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Many Hands, One Vision. Valiant Celebrates 50 Years of Innovation September 27, 2009

The Windsor Star
Published: Wednesday, September 23, 2009

Valiant Machine & Tool's story stretches back to 1928 when 23-year-old immigrant Michael Solcz arrived in Canada from Czechoslovakia with just one suitcase. He took a job out west then made his way to Toronto where he laid rails for new streetcar lines. He moved north, settling on a plot of land offered by the Canadian government out 150 miles from James Bay, and brought his wife and two children over. One year later, son Mike was born. The family moved to Kapuskasing, then to Woodstock for better work opportunities. They then heard from friends about Windsor.

 

In fact, with the advent of World War II, Windsor was to become known as the "Arsenal of Democracy" for its numerous industrial-military factories, which provided armored equipment for the war effort. The pull was too strong to resist; the Solcz family found itself relocating yet again. Michael's father was quickly employed full-time at Dominion Forge.

 

The teenaged Mike Solcz (today referred to as Mike Sr. by his family and colleagues, as he too has a son named Michael) graduated from W. D. Lowe Technical School, a no-nonsense institution where he developed skills in an emerging trade: tool and die making. This knowledge would prove to be a catalyst for the ambitious son of a hardworking and risk-taking immigrant. He graduated from Lowe in 1949.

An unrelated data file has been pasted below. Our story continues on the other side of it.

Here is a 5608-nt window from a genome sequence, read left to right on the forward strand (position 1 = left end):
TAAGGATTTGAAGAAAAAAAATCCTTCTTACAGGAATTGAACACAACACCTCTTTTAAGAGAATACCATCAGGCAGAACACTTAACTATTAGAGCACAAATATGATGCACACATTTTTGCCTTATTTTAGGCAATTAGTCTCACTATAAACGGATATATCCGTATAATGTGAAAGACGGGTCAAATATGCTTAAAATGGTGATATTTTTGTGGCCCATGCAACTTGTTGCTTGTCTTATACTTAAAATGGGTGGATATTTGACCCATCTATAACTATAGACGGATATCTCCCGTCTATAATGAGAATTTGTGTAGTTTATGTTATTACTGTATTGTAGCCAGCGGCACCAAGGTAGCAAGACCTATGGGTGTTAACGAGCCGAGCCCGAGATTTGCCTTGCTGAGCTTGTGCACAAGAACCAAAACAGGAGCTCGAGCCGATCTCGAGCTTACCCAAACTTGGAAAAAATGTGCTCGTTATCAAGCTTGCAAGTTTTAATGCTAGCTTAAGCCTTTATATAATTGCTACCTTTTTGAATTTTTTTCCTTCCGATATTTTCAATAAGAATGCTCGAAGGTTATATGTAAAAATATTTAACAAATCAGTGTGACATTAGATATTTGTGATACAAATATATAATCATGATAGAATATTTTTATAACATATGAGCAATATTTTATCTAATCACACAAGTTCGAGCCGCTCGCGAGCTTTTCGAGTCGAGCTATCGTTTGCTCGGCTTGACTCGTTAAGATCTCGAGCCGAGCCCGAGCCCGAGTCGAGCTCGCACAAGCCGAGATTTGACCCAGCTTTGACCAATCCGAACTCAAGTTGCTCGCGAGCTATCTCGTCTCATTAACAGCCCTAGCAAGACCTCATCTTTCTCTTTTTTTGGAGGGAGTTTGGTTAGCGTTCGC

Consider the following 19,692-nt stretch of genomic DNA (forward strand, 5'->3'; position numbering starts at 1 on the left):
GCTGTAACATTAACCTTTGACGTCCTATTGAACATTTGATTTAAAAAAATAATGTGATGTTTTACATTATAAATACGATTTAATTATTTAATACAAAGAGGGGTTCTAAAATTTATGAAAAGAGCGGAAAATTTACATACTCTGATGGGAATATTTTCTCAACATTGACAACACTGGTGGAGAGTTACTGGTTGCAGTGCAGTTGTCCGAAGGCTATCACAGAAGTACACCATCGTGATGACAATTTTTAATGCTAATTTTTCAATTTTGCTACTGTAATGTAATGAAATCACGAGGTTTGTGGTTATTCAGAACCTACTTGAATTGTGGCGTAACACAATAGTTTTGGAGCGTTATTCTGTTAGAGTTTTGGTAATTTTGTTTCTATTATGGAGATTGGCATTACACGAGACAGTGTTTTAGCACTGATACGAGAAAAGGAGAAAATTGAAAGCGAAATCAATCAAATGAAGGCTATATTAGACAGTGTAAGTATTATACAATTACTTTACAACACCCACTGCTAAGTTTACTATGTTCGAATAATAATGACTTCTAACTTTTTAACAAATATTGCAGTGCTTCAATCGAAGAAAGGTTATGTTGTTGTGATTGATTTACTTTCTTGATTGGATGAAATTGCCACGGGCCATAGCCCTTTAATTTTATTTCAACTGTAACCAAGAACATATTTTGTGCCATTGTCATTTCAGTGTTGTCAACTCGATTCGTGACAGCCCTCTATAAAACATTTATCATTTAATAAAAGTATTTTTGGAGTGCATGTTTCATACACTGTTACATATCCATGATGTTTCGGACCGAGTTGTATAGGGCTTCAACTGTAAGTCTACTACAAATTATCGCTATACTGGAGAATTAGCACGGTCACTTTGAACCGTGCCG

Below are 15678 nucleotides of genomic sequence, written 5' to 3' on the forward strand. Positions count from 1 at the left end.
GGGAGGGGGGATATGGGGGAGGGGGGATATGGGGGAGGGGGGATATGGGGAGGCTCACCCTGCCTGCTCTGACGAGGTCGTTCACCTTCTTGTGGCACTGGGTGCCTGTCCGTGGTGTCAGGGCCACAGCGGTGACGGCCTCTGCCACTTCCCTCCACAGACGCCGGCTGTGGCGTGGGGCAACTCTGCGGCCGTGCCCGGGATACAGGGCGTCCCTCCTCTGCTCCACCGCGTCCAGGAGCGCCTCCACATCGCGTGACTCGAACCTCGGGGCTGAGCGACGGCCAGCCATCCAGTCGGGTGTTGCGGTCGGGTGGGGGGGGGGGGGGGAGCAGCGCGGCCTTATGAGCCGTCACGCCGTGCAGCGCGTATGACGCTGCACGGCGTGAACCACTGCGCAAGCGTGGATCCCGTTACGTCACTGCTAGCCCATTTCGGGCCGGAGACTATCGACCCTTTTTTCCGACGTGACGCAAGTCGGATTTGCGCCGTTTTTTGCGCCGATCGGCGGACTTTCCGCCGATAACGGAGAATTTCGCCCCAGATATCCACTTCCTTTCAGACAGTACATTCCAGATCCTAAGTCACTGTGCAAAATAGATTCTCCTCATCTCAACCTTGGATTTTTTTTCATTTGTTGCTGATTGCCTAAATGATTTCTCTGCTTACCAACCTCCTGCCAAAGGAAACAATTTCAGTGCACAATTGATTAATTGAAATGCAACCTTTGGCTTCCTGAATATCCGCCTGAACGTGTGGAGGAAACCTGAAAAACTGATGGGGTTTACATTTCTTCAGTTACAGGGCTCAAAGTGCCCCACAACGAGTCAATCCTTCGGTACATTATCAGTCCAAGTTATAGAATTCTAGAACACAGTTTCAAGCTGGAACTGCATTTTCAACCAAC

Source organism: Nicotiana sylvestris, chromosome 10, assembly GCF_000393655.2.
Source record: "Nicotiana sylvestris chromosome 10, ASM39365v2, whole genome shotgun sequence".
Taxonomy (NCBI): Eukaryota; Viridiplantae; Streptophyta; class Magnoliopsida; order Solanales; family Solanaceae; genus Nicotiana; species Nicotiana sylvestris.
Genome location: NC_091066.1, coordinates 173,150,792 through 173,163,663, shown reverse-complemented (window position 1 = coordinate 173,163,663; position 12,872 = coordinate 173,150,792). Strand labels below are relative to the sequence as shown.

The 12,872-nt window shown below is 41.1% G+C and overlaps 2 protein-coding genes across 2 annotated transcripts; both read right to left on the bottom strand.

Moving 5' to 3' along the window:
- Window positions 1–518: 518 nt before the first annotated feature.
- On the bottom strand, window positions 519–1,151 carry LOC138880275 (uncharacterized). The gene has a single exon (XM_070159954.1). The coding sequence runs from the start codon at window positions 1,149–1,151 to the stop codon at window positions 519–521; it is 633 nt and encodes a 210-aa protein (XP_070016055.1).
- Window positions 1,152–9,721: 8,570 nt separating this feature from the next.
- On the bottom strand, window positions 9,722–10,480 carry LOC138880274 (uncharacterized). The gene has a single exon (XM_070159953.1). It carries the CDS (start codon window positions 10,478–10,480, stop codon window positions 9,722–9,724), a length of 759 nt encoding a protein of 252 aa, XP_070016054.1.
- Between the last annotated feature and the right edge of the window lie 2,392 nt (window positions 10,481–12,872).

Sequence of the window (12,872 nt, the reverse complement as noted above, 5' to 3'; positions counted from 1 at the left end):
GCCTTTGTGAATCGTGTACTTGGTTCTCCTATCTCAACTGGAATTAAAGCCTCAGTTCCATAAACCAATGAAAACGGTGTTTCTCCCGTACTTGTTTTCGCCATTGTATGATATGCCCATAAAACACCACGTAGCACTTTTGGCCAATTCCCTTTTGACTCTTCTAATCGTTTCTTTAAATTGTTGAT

Fresh out of high school, Mike Sr. honed his skills at Windsor's Nickleson Tool and Die, staying until 1956. He moved across the river to Dearborn, a suburb of Detroit, to work for Livernois Engineering. "I was always interested in drafting and one day, there was an ad in the classifieds that said if you can build tools and dies, come to Livernois and we'll show you how to put it on paper. The ad intrigued me and I was hired for more money than I was making in Windsor."

 

But there were layoffs in 1958 as the industry took a dive. Companies went out of business; the major stampers went bankrupt. "Consequently, Livernois lost all its die work and we went from 115 people to 15!"

 

Mike Sr. made the pivotal decision in 1959 to start his own business, purchasing a small machine shop by borrowing money from his parents and in-laws. It was nothing more than a large tool room, 600 square feet at most.

 

He christened the fledgling enterprise Avco Tool and Die - it was a modest beginning: one room with five primitive machines. When the building's owner decided to sell, Mike Sr. found it would cost $6000 to $8000 to relocate his machines to a new site.

 

His solution was to find a partner. Stanley Stepp, a toolmaker he had met at Nickleson. Stepp accepted the offer for a 50:50 partnership by putting in an equal amout that Mike Sr. had invested. This provided the needed capital to relocate the equipment.

 

The two ambitious entrepreneurs set up in a 1,250 square foot shop at 938 Walker Road. In a very tough economic environment, Mike Sr. began knocking on doors.

 

Early customers included Fleetwood Metal, Walkerville Lumber, Universal Button and Super Precision Tools. But the company's first major business came from Chrysler.

 

Now a widower, "I worked fourteen hours a day on the business in those early days," said Mike Sr. "I had to support my family and that really motivated me to keep going. The hard work eventually paid off and we continued to progress."